Contributing Editor: Michael Palin
Designers: Basil Pao, Mike Diehl
Publisher: Eyre Methuen
Publication Date: 1979 (Paperback)
This oversized book is actually two books printed back-to-front – a reproduction of the screenplay, and a scrapbook of deleted scenes and original material. The book you read depends on which side you start it on.
The screenplay of “The Life of Brian (of Nazareth)” is reproduced with a generous helping of production stills.
The “Monty Python Scrapbook” features dialogue from deleted or unfilmed scenes, such as Brian preaching about forced sex, his encounter with the psychopathic beggar, and the shepherds keeping watch over their flocks by night.
There is also an introduction by Squadron Leader Bigglesworth; name-dropping diary entries by Terry Jones and Michael Palin from the Pythons’ Caribbean sojourn where the screenplay was polished; “Monty Python’s First Ten Years,” a tribute by Queen Elizabeth; a list of what film stars should take with them on location (No.1: A bottle-opener); cinema quizzes; Palin’s letter from Tunisia; how much Brian actually had to feed the multitudes; “What to Do If You Win a Granny”; excerpts from “Sharing” magazine, such as Palin’s memoir, “Sharing a Caravan With John Cleese”; iIlustrations from Terry Gilliam’s animated opening titles; the script of a trailer featuring the aliens; the sports page of the Jerusalem Advocate; lyrics of the “Otto Song,” “All Things Dull and Ugly,” and for some reason, the Bruces’ “Philosophers’ Song”; a list of medications brought to Tunisia by crew doctor Graham Chapman; an appreciation by Graham Greene; and a helpful guide on what to do after the movie’s over.
The Making of
The strength of the “Life of Brian” script comes from the story grounded in very real characters and their situations (despite a passing spaceship – but hey, it could happen!).
When asked how he approached the creation of characters, such as Ben, the prisoner who taunts Brian, Palin said, “I think they are very instinctive. Certainly it’s the way I write. I just write something which comes into my head, or a situation, and it comes out like that, and then probably at the end you can make a connection: ‘Ah yes, I can see where this comes from.’ But at the time it feels very intuitive.
“Unlike Ben, who was created from nowhere, Pontius Pilate was a legitimate historical character, part of the Bible story, [therefore] he had to be dealt with. How do you deal with this man? I must have felt: ruling class, British ruling class, very often distinguished through some aristocratic inbreeding by vowel difficulties of some kind, or vocal distinctions I think it might have come form there.
“Pilate never acknowledges that he has a problem at all. This is the wonderful thing, again I think this just have come in my mind from listening to Violet Bonham Carter or people like that, the English aristocracy. They have vewy stwange ways of tawking, and they doughn’t think eet’s vewy extwawdinawy at awl!”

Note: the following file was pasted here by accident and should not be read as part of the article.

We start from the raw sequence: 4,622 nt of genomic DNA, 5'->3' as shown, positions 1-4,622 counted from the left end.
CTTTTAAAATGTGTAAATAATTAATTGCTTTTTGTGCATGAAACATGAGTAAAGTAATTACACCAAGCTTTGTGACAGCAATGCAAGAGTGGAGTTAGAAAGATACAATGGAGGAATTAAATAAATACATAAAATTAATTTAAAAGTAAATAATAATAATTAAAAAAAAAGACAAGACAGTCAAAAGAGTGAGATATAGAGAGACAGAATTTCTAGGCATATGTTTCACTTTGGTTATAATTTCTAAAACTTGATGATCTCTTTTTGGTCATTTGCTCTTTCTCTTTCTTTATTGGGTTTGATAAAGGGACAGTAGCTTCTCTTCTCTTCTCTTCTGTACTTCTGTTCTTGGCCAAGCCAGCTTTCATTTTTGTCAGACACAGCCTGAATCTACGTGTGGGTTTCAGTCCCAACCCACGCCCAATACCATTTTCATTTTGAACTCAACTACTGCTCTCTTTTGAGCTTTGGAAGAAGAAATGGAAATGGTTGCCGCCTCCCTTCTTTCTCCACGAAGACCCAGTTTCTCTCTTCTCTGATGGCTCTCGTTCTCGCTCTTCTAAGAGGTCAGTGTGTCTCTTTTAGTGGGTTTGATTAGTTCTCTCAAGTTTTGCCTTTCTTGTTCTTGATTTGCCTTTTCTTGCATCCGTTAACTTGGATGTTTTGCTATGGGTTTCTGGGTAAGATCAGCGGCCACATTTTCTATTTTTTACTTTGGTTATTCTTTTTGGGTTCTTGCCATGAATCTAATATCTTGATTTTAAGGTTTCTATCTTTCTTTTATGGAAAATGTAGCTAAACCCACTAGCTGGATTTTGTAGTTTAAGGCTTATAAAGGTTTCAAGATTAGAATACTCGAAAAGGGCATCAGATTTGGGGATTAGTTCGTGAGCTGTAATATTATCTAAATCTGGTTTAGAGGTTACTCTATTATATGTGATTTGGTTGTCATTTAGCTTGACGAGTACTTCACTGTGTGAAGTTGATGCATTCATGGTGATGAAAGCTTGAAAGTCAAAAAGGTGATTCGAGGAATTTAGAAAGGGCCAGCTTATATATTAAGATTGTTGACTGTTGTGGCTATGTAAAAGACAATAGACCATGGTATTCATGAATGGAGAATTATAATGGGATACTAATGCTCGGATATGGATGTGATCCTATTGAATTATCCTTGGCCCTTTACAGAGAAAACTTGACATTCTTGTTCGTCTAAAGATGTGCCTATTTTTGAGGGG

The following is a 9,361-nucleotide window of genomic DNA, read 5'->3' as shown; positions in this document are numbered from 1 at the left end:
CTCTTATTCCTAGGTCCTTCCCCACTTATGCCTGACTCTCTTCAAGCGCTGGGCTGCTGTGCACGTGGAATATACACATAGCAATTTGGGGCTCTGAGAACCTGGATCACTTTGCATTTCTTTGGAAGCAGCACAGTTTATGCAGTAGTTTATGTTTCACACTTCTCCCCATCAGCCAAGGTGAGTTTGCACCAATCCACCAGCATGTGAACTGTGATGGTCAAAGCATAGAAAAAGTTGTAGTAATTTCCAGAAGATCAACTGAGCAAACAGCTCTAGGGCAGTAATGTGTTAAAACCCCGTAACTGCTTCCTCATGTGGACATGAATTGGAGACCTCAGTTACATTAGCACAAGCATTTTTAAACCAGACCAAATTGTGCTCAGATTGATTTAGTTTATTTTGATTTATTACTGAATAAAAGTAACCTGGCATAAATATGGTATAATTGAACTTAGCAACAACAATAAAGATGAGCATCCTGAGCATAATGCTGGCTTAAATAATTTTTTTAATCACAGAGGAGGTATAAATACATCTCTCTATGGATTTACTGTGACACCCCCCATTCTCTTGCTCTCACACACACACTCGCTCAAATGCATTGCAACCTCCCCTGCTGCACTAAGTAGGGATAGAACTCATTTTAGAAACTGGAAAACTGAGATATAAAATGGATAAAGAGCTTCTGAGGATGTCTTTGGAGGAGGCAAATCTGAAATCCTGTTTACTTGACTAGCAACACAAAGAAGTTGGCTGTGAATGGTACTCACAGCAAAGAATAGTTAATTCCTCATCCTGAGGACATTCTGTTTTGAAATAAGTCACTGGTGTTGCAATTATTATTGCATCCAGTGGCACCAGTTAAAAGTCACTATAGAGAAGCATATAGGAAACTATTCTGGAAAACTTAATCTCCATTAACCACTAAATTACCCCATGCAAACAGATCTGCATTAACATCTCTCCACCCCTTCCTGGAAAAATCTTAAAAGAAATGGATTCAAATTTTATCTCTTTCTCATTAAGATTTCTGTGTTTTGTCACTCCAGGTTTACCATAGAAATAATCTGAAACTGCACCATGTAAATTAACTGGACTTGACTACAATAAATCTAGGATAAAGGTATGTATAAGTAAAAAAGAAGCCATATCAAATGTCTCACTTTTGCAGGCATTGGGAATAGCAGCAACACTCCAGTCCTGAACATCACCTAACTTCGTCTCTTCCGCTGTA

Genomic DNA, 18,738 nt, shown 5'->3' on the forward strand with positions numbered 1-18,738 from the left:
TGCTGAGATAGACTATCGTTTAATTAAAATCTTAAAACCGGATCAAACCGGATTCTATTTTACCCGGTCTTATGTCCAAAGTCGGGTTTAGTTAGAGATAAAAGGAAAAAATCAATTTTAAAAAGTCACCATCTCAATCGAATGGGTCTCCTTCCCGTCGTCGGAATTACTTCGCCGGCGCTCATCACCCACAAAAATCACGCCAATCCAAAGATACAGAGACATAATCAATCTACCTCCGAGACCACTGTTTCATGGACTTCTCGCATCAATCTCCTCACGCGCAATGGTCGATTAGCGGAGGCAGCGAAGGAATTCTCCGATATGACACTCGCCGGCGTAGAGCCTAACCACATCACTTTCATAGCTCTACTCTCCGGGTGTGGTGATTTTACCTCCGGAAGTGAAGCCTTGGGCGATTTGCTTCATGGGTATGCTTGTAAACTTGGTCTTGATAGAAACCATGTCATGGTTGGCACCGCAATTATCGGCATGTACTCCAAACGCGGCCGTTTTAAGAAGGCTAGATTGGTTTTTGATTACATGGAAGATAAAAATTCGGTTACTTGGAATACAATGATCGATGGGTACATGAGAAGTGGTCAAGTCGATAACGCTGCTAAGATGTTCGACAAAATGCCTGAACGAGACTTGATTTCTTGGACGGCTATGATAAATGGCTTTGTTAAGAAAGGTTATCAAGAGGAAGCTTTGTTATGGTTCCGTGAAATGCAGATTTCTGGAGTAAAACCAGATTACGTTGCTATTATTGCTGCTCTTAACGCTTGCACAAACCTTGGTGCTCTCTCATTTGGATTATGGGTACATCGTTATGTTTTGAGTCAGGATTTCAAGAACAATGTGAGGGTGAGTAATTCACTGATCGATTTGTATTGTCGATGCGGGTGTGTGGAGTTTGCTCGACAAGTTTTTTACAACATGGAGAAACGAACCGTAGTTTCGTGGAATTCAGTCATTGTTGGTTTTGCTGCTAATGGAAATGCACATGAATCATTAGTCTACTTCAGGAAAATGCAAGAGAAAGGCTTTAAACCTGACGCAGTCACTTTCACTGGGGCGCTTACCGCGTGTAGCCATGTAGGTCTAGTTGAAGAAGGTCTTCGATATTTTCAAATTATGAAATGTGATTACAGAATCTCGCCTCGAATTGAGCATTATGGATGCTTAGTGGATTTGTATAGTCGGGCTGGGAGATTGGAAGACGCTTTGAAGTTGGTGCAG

But just as the film faced possible prosecution for blasphemy in the British courts, so, too, did the book. Publisher Eyre Methuen was concerned after the Canadian Broadcasting Corporation banned a radio documentary about the making of “Life of Brian” (which included clips from the film). When asked his opinion on whether the book of the screenplay and deleted scenes might risk a similar fate, a Canadian lawyer said yes: “I am most concerned with the traditional book-banning groups so long accused of narrow-mindedness in prosecuting and persecuting books about sex, who will jump on this book as a move to clear their reputation.”
He also warned that a judge or jury might find elements of the film (and script) to contain “scurrilous, offensive, contumelious abuse to sacred subjects.”
Awaiting word whether the film would pass the U.K. censors, Methuen feared being liable in criminal proceedings, as blasphemy was a criminal offense. Among the areas of concern was the “Scrapbook”‘s scene between Solly and Sarah, a young pregnant woman who relates how she was ravished by a “Holy Ghost.”
The Pythons stood firm unwilling to make changes to the book (which had been published in the United States with no censorship), and after the film was given an “AA” stamp of approval by the British censors, Methuen moved forward.
… Except when it came to the printers, who had consulted their own lawyer, none other than the man who had successfully prosecuted Gay News and worked as an adviser to the Festival of Light, a group that advocated against sexually-explicit material in the media. Consequently, the first printing of the book had the unique distinction of being printed by TWO printers – one for the screenplay, and one for the “Scrapbook.”
While the film itself was banned in Ireland, Norway, parts of America’s Bible Belt, and several communities in the United Kingdom, the printed screenplay was also banned in South Africa, where it joined “Monty Python’s Big Red Book” and “The Brand New Monty Python Bok” on its list of “objectionable literature” deemed to be prejudicial to the South African government.